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Bone turnover and metabolite responses to exercise in people with and without long-duration type 1 diabetes: a case-control study

Lookup NU author(s): Dr Guy Taylor, Kieran Smith, Andy Shaw, Professor Emma Stevenson, Professor James Shaw, Dr Daniel WestORCiD



This work is licensed under a Creative Commons Attribution-NonCommercial 4.0 International License (CC BY-NC 4.0).


© Author(s) (or their employer(s)) 2020. Re-use permitted under CC BY-NC. No commercial re-use. See rights and permissions. Published by BMJ.INTRODUCTION: Exercise acutely alters markers of bone resorption and formation. As risk of fracture is increased in patients with type 1 diabetes, understanding if exercise-induced bone turnover is affected within this population is prudent. We assessed bone turnover responses to acute exercise in individuals with long-duration type 1 diabetes and matched controls. RESEARCH DESIGN AND METHODS: Participants with type 1 diabetes (n=15; age: 38.7±13.3; glycosylated hemoglobin: 60.5±6.7 mmol/mol; diabetes duration: 19.3±11.4 years) and age-matched, fitness-matched, and body mass index-matched controls (n=15) completed 45 min of incline walking (60% peak oxygen uptake). Blood samples were collected at baseline and immediately, 30 min, and 60 min postexercise. Markers of bone resorption (β-C-terminal cross-linked telopeptide of type 1 collagen, β-CTx) and formation (procollagen type-1 amino-terminal propeptide, P1NP), parathyroid hormone (PTH), phosphate, and calcium (albumin-adjusted and ionized) were measured. Data (mean±SD) were analyzed by a mixed-model analysis of variance. RESULTS: Baseline concentrations of P1NP and β-CTx were comparable between participants with type 1 diabetes and controls. P1NP did not change with exercise (p=0.20) but β-CTx decreased (p<0.001) in both groups, but less so in participants with type 1 diabetes compared with controls (-9.2±3.7%; p=0.02). PTH and phosphate increased immediately postexercise in both groups; only PTH was raised at 30 min postexercise (p<0.001), with no between-group differences (p>0.39). Participants with type 1 diabetes had reduced albumin and ionized calcium at all sample points (p<0.01). CONCLUSIONS: Following exercise, participants with type 1 diabetes displayed similar time-course changes in markers of bone formation and associated metabolites, but an attenuated suppression in bone resorption. The reduced albumin and ionized calcium may have implications for future bone health. Further investigation of the interactions between type 1 diabetes, differing modalities and intensities of exercise, and bone health is warranted.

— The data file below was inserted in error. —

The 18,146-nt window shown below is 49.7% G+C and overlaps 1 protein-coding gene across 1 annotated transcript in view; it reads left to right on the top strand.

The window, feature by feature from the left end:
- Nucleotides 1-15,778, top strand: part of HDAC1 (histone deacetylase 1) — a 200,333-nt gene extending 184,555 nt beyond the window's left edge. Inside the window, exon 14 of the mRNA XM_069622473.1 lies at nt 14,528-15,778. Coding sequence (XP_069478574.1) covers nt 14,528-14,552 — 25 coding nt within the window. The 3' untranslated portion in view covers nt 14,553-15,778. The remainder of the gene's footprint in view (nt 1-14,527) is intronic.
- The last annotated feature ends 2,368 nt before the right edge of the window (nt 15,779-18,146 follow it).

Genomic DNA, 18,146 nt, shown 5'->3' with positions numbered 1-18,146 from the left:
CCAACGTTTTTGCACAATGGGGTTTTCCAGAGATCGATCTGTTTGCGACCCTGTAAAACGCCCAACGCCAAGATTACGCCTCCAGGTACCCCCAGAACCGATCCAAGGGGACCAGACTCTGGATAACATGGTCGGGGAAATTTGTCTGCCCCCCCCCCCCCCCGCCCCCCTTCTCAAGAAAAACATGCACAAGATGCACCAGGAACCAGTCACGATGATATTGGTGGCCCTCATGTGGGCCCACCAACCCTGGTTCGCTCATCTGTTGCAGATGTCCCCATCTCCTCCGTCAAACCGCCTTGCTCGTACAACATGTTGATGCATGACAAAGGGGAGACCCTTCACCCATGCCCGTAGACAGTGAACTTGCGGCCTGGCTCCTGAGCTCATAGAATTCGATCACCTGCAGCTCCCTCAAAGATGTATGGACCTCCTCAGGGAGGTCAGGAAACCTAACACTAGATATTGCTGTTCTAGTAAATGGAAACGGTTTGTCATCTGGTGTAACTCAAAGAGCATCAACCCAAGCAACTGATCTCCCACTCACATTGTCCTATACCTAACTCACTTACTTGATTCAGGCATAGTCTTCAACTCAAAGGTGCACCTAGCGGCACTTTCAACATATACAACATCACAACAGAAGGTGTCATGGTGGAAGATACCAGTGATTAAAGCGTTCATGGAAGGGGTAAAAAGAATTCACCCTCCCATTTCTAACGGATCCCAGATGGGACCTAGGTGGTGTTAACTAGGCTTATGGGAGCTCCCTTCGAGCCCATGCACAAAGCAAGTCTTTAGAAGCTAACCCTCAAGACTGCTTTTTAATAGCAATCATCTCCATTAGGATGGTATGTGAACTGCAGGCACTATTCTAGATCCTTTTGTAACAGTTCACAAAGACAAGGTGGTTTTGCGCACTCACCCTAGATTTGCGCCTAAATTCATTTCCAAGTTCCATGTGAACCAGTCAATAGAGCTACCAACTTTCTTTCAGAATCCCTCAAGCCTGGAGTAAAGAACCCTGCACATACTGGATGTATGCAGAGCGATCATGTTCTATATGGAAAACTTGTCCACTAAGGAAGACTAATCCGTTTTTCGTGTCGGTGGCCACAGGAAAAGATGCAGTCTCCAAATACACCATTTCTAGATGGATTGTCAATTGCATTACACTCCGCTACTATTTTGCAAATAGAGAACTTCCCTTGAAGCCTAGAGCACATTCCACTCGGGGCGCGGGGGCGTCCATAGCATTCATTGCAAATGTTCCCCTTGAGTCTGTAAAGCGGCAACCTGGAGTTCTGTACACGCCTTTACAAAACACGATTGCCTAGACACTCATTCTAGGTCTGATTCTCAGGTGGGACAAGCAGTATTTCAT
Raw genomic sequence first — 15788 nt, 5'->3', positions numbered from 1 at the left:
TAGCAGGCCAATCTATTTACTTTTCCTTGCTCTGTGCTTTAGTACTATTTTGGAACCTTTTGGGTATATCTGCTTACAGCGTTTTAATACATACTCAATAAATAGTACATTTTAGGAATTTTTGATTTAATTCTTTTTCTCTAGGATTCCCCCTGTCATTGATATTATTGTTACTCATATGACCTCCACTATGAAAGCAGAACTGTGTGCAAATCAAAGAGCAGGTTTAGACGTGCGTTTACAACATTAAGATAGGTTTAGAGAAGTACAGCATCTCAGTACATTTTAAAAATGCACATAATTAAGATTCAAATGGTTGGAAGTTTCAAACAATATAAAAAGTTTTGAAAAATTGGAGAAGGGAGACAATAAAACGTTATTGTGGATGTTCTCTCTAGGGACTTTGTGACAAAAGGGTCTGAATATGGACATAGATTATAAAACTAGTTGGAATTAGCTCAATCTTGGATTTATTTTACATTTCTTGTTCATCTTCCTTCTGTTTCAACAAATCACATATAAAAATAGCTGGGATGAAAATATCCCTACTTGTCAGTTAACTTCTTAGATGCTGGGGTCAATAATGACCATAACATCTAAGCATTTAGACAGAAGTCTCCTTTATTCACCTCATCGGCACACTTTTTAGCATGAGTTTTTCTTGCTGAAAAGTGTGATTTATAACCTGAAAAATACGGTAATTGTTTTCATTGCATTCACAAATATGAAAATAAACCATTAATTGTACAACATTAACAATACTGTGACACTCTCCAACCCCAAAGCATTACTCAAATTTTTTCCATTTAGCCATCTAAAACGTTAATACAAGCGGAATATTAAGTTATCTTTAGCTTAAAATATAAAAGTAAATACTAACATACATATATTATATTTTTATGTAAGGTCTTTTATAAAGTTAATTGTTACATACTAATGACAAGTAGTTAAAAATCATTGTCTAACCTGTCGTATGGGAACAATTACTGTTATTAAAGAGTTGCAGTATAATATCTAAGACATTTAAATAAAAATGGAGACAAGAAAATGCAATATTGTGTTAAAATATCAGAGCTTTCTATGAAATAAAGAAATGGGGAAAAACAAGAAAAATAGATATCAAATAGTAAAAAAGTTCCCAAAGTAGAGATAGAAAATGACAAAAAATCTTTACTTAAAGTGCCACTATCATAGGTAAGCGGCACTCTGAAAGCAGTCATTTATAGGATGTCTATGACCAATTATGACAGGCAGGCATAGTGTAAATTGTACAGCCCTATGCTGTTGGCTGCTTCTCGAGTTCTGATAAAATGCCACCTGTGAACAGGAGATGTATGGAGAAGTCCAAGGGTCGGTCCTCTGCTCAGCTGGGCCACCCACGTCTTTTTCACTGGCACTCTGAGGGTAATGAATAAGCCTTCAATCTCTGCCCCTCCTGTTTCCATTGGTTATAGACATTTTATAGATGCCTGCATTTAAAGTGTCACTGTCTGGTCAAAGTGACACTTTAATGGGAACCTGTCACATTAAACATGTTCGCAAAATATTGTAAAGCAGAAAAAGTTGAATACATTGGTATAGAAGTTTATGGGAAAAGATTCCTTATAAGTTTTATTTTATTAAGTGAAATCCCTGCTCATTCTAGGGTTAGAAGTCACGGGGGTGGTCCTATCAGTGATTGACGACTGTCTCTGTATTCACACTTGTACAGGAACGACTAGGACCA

Publication metadata

Author(s): Taylor GS, Moser O, Smith K, Shaw A, Tang JCY, Fraser WD, Eckstein ML, Aziz F, Stevenson EJ, Shaw JA, West DJ

Publication type: Article

Publication status: Published

Journal: BMJ Open Diabetes Research and Care

Year: 2020

Volume: 8

Issue: 2

Online publication date: 17/09/2020

Acceptance date: 04/11/2020

Date deposited: 15/12/2020

ISSN (electronic): 2052-4897

Publisher: BMJ Publishing Group


DOI: 10.1136/bmjdrc-2020-001779

PubMed id: 33148690


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